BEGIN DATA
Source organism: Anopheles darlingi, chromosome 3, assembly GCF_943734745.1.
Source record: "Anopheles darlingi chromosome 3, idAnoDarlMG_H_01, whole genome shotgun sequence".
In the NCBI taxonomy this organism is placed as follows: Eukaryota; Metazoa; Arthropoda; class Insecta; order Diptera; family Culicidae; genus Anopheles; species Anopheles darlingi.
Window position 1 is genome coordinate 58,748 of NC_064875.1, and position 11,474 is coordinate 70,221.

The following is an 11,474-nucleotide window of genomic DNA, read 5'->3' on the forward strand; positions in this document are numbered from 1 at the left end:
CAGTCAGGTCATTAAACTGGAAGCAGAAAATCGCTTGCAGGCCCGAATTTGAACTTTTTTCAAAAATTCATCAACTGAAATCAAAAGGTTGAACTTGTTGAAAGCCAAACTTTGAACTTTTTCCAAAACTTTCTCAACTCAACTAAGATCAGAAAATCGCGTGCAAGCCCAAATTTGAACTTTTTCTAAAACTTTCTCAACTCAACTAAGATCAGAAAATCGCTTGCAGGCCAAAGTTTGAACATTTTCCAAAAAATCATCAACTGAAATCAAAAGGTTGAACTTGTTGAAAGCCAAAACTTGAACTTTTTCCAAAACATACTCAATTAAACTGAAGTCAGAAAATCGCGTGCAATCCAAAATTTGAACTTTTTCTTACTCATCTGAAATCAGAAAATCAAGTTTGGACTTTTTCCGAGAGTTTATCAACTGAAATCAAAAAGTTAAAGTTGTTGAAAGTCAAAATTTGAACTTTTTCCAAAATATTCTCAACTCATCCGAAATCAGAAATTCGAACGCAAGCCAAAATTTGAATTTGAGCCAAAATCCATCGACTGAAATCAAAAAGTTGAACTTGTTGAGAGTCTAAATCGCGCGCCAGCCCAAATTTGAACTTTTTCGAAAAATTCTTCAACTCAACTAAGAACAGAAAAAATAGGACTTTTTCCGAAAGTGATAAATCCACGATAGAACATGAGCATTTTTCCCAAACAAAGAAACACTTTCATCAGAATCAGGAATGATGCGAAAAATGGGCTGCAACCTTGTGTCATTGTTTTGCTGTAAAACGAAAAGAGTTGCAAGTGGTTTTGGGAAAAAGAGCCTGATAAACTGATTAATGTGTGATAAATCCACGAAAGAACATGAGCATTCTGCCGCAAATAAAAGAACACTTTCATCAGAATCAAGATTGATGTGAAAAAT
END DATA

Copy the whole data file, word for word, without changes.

Source organism: Anopheles darlingi, chromosome 3, assembly GCF_943734745.1.
Source record: "Anopheles darlingi chromosome 3, idAnoDarlMG_H_01, whole genome shotgun sequence".
In the NCBI taxonomy this organism is placed as follows: Eukaryota; Metazoa; Arthropoda; class Insecta; order Diptera; family Culicidae; genus Anopheles; species Anopheles darlingi.
Window position 1 is genome coordinate 58,748 of NC_064875.1, and position 11,474 is coordinate 70,221.

The following is an 11,474-nucleotide window of genomic DNA, read 5'->3' on the forward strand; positions in this document are numbered from 1 at the left end:
CAGTCAGGTCATTAAACTGGAAGCAGAAAATCGCTTGCAGGCCCGAATTTGAACTTTTTTCAAAAATTCATCAACTGAAATCAAAAGGTTGAACTTGTTGAAAGCCAAACTTTGAACTTTTTCCAAAACTTTCTCAACTCAACTAAGATCAGAAAATCGCGTGCAAGCCCAAATTTGAACTTTTTCTAAAACTTTCTCAACTCAACTAAGATCAGAAAATCGCTTGCAGGCCAAAGTTTGAACATTTTCCAAAAAATCATCAACTGAAATCAAAAGGTTGAACTTGTTGAAAGCCAAAACTTGAACTTTTTCCAAAACATACTCAATTAAACTGAAGTCAGAAAATCGCGTGCAATCCAAAATTTGAACTTTTTCTTACTCATCTGAAATCAGAAAATCAAGTTTGGACTTTTTCCGAGAGTTTATCAACTGAAATCAAAAAGTTAAAGTTGTTGAAAGTCAAAATTTGAACTTTTTCCAAAATATTCTCAACTCATCCGAAATCAGAAATTCGAACGCAAGCCAAAATTTGAATTTGAGCCAAAATCCATCGACTGAAATCAAAAAGTTGAACTTGTTGAGAGTCTAAATCGCGCGCCAGCCCAAATTTGAACTTTTTCGAAAAATTCTTCAACTCAACTAAGAACAGAAAAAATAGGACTTTTTCCGAAAGTGATAAATCCACGATAGAACATGAGCATTTTTCCCAAACAAAGAAACACTTTCATCAGAATCAGGAATGATGCGAAAAATGGGCTGCAACCTTGTGTCATTGTTTTGCTGTAAAACGAAAAGAGTTGCAAGTGGTTTTGGGAAAAAGAGCCTGATAAACTGATTAATGTGTGATAAATCCACGAAAGAACATGAGCATTCTGCCGCAAATAAAAGAACACTTTCATCAGAATCAAGATTGATGTGAAAAAT